Lula Rousseff

Brazilian presidential hopeful Luiz Inacio Lula da Silva holds up the hand of Dilma Rousseff, who is also a former president representing the leftist Workers' Party, at a campaign rally in Florianopolis, Santa Catarina on September 18, 2022. (Photo: Heuler Andrey/Getty Images)

Lula Up 16 Points Over Bolsonaro as Lead Grows Ahead of Brazilian Election

With less than two weeks to go, former leftist president ahead of far-right incumbent by double digits.

With less than two weeks remaining until the first round of Brazil's presidential election, new polling figures show democratic socialist frontrunner Luiz Inacio Lula da Silva has slightly widened his double-digit lead over far-right incumbent President Jair Bolsonaro.

Brazilian pollster IPEC's latest survey shows da Silva leading Bolsonaro 47% to 31% in the first-round contest, which will take place on October 2. That's a one-point boost from the previous week's polling.

The IPEC poll also gives da Silva--the Workers' Party candidate who previously served as Brazil's 35th president from 2003 to 2010--a 19-point lead in a potential second-round runoff, which is scheduled for October 30 if no candidate wins over 50% of the vote in the first round.

Other pollsters also show da Silva enjoying a double-digit lead. Datafolha's most recent figures give da Silva a 45% to 33% edge over Bolsonaro in the first round, with 90% of surveyed voters having decided for whom they will vote.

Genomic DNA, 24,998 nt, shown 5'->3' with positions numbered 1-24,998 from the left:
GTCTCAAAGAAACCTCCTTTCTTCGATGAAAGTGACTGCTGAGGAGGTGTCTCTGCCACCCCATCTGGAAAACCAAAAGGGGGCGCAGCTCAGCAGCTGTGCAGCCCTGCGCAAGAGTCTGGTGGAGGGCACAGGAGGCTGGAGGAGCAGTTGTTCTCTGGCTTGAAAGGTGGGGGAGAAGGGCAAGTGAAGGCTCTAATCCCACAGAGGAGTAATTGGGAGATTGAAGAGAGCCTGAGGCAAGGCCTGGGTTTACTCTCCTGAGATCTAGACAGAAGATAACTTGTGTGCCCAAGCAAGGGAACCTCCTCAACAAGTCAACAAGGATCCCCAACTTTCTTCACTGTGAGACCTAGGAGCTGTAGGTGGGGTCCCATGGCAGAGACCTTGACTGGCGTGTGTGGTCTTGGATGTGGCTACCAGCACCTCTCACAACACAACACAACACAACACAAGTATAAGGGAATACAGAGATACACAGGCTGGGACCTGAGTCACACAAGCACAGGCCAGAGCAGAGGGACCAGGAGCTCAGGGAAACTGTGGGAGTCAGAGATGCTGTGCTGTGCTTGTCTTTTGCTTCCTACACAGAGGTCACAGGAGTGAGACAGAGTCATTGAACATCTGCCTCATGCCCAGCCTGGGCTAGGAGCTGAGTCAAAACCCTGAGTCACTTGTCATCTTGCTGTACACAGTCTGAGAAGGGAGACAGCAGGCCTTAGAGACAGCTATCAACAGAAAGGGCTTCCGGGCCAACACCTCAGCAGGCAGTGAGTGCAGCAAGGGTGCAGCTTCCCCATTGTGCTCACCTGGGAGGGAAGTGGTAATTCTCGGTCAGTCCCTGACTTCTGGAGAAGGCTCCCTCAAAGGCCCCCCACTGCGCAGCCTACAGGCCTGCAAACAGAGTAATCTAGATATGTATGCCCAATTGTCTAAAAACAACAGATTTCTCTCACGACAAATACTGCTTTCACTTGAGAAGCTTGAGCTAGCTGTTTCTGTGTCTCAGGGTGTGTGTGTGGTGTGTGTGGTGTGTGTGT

Bolsonaro--an open admirer of the former U.S.-backed 1964-85 military dictatorship in whose army he served as an officer--has said he might not accept the results of the election if he loses. There are widespread fears in Brazil and beyond that a beaten Bolsonaro may attempt to foment a coup or an insurrection along the lines of the January 6, 2021 attack on the U.S. Capitol by supporters of defeated former President Donald Trump.

Da Silva has been drawing massive crowds of supporters at recent campaign events, including a Sunday rally in the southern city of Florianopolis where he said that when "every woman and every child is eating three times a day, I will have completed my life's mission."

Hunger and food insecurity--which was dramatically reduced through social programs like Fome Zero (Zero Hunger) and Bolsa Familia (Family Allowance) during da Silva's first presidential term--have returned under Bolsonaro's right-wing economic and social policies.

Seven former Brazilian presidential candidates from various political parties on Monday called on voters to return da Silva to the Palacio da Alvorada.

"All Brazilian democrats must unite and avoid the tragedy that would be the re-election of the current president," said Cristovam Buarque, a former federal senator and member of the socialist party Cidadania who served as da Silva's education minister.

Also on Monday, Brazilianelection authorities denounced a fake narrated video making the rounds on pro-Bolsonaro social media accounts showing the president leading da Silva 46% to 31%.

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